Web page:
In a Written Answer, the noble and learned Lord the Leader of the House has informed me that consideration is being given to addressing issues concerning offences that target only homosexual activity in Northern Ireland. If the Minister could say anything further about that, it would be most helpful.

The amendment seeks to remove the higher age of consent of 17 in Northern Ireland from the particular offence of sexual grooming, but the main issue underlying the amendment is the broader canvas of differences between the laws in Northern Ireland and those in England and Wales. In his Written Answer, the noble and learned Lord the Leader of the House also stated that any changes in Northern Ireland must await a review and consultation. However, we believe that the law should be the same unless good reason can be demonstrated for different treatment. Furthermore, if the Bill is ultimately effective in terms of improving the operation of the law covering rape—although, as the Minister knows, on the basis of our Committee discussions to date, that is an open issue—why should not Northern Ireland benefit from that?

I hope that the Minister will be able to say when we can expect the review in Northern Ireland to take place and thus within what kind of time-scale we can expect the people of Northern Ireland to benefit from the changes that are being proposed in this Bill. I beg to move.

Lord Hylton: Would it not be better to leave matters of this kind until they have been devolved to the Northern Ireland Assembly?

Lord Falconer of Thoroton: I think that the noble Baroness is entitled to an answer to her question as regards the position in relation to Northern Ireland. There is no question of having to wait in that regard.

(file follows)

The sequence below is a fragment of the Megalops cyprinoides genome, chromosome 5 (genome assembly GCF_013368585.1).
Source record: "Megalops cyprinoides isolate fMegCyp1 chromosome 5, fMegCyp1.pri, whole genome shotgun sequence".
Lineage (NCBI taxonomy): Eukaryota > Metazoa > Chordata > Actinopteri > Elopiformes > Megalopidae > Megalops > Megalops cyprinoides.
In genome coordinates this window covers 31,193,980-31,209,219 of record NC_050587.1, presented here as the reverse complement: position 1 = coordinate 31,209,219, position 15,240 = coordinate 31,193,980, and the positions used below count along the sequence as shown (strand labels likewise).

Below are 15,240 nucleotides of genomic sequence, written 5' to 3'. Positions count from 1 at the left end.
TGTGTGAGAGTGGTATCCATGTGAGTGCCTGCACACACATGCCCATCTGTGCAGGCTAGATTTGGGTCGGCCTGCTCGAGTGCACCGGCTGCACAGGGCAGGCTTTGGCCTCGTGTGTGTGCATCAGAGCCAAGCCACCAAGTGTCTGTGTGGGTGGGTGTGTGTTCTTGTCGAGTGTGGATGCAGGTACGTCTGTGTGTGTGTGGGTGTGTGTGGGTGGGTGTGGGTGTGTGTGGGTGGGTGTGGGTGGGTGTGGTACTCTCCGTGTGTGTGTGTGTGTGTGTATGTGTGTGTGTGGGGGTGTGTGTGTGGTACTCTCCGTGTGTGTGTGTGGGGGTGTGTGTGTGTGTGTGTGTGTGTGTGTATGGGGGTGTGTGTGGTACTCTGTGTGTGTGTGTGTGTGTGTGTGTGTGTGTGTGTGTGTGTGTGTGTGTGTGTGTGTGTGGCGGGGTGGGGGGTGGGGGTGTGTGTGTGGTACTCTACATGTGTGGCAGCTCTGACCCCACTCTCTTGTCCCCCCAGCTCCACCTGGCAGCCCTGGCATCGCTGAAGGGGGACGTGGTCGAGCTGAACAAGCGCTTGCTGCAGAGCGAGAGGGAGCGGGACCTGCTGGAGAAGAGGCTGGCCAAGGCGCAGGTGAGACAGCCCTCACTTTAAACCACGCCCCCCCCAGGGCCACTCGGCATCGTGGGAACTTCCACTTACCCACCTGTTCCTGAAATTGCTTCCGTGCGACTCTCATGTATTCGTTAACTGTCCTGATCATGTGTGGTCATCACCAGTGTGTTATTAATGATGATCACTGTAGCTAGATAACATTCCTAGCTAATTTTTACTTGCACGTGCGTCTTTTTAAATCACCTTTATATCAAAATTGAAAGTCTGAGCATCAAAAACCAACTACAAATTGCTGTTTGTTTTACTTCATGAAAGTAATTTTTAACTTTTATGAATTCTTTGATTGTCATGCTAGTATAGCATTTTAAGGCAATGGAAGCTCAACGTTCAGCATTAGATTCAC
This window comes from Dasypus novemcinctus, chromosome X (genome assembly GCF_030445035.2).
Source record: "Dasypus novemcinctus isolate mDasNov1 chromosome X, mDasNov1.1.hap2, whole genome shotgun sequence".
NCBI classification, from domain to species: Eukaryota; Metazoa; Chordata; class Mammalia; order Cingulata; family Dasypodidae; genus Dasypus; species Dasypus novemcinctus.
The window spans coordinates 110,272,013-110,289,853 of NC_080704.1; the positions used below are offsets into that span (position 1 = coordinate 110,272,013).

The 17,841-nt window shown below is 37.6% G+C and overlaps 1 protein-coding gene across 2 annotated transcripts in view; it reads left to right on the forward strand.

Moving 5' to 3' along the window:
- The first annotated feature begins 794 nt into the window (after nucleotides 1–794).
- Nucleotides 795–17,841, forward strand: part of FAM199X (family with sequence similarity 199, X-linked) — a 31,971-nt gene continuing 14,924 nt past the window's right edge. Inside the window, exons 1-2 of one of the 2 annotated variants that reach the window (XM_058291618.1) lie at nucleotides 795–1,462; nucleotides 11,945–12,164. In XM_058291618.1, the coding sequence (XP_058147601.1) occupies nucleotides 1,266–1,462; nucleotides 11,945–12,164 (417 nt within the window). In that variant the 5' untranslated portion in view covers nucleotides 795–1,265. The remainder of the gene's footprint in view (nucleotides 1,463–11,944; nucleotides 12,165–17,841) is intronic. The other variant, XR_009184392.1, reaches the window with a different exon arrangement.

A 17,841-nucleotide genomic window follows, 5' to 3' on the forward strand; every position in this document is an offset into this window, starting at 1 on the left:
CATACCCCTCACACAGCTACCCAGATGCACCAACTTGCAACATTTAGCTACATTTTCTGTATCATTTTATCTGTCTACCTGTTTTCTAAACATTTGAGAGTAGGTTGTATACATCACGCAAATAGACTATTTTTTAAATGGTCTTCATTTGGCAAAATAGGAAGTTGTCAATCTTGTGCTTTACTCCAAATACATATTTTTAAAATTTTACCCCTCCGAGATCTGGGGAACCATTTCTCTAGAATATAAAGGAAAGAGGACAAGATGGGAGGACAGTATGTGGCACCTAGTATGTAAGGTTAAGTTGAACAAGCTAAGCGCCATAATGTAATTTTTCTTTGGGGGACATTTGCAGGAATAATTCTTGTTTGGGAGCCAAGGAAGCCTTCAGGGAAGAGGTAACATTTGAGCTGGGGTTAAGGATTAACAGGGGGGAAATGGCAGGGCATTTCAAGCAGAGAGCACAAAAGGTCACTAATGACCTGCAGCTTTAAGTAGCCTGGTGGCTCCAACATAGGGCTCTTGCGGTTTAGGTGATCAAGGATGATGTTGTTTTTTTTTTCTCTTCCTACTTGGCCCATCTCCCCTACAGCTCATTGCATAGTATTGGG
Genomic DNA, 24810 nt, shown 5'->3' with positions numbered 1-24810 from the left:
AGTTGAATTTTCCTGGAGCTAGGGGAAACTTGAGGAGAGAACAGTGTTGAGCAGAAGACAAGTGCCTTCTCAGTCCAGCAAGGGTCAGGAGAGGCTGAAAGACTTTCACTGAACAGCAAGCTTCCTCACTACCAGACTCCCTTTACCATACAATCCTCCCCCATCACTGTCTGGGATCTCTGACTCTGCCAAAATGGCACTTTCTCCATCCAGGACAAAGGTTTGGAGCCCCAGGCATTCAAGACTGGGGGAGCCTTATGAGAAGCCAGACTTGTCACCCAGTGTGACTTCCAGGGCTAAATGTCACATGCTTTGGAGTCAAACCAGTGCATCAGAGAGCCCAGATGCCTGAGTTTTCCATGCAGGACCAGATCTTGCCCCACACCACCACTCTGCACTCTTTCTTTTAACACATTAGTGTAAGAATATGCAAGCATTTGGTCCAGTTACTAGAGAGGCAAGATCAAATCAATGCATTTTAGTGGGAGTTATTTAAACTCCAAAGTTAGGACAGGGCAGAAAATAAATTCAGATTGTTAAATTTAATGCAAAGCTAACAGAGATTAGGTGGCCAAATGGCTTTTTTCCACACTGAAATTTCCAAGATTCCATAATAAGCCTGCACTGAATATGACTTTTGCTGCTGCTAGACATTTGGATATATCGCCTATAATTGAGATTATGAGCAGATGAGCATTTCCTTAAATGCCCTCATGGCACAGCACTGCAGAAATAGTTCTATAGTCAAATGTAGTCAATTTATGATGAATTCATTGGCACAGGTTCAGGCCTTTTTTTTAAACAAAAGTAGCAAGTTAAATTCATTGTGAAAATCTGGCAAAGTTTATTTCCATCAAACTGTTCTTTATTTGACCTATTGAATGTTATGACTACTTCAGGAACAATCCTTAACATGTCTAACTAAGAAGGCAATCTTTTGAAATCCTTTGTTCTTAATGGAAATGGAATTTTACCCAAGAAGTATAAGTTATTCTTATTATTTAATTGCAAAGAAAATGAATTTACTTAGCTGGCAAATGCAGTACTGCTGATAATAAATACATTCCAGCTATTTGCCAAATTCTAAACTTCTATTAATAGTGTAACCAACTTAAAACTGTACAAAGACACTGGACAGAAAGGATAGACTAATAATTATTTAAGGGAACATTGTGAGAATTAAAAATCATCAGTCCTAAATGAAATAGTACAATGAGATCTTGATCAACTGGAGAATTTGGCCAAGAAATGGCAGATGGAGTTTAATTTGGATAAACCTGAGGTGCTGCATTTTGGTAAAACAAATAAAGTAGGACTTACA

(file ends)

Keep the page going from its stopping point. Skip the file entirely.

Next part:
The law on sexual offences in Northern Ireland differs from that in England and Wales and was not included in the review that underpins the changes we are making in this Bill. The wholesale reform of the law in Northern Ireland does not form part of the Bill. Northern Ireland is conducting its own review of sexual offences. That review has already begun and a consultation paper will be published in the near future.

However, we are taking the opportunity in this Bill to make some changes to the law in Northern Ireland. We are extending a relatively small number of the offences

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set out in Part 1. We are also ensuring that the reforms set out in Part 2 of the Bill on the registration of sex offenders continue to extend to Northern Ireland without there being any question of such offenders being able to view Northern Ireland as some kind of safe haven.

We are also keen to remove as soon as possible the inequalities from the law on sexual offences in Northern Ireland between the heterosexual and homosexual population. We are currently examining what remedial amendments we can effect in advance of the substantive reform represented by the review, specifically to deal with certain inequalities which have been identified. We are considering the issues carefully, together with the police and the Department of Public Prosecutions for Northern Ireland.

We have also sought parliamentary approval in the draft of the Criminal Justice (Northern Ireland) Order 2003 to make some changes in the law on sexual offences in Northern Ireland in order to be compliant with certain obligations under the European Convention on Human Rights.

I have not dealt specifically with the amendment because I have regarded it as a legitimate pivot on which to discuss the Northern Ireland position overall.

Lord Skelmersdale: Before my noble friend decides what to do with the amendment—and I am sure she will withdraw it—let me say that in my limited and out-of-date experience of Northern Ireland, I would be very surprised if the result of the consultation to which the noble and learned Lord has referred were a general wish to reduce the age of consent in Northern Ireland from 17 to 16. After all, it is by far the most Catholic part of the United Kingdom and follows to a great extent, although not totally, the attitudes in the Irish Republic.

Lord Falconer of Thoroton: The Bill does not purport to change the age of consent in Northern Ireland. I would be extraordinarily unwise to venture a guess as to what public opinion might be in Northern Ireland.

Baroness Noakes: My noble friend has predicted that I shall withdraw the amendment. It is a probing amendment, as I informed the Minister's officials. I thank the Minister for that reply. I might have wished for some more specificity as to when, but I must be grateful for what I have. I beg leave to withdraw the amendment.

Amendment, by leave, withdrawn.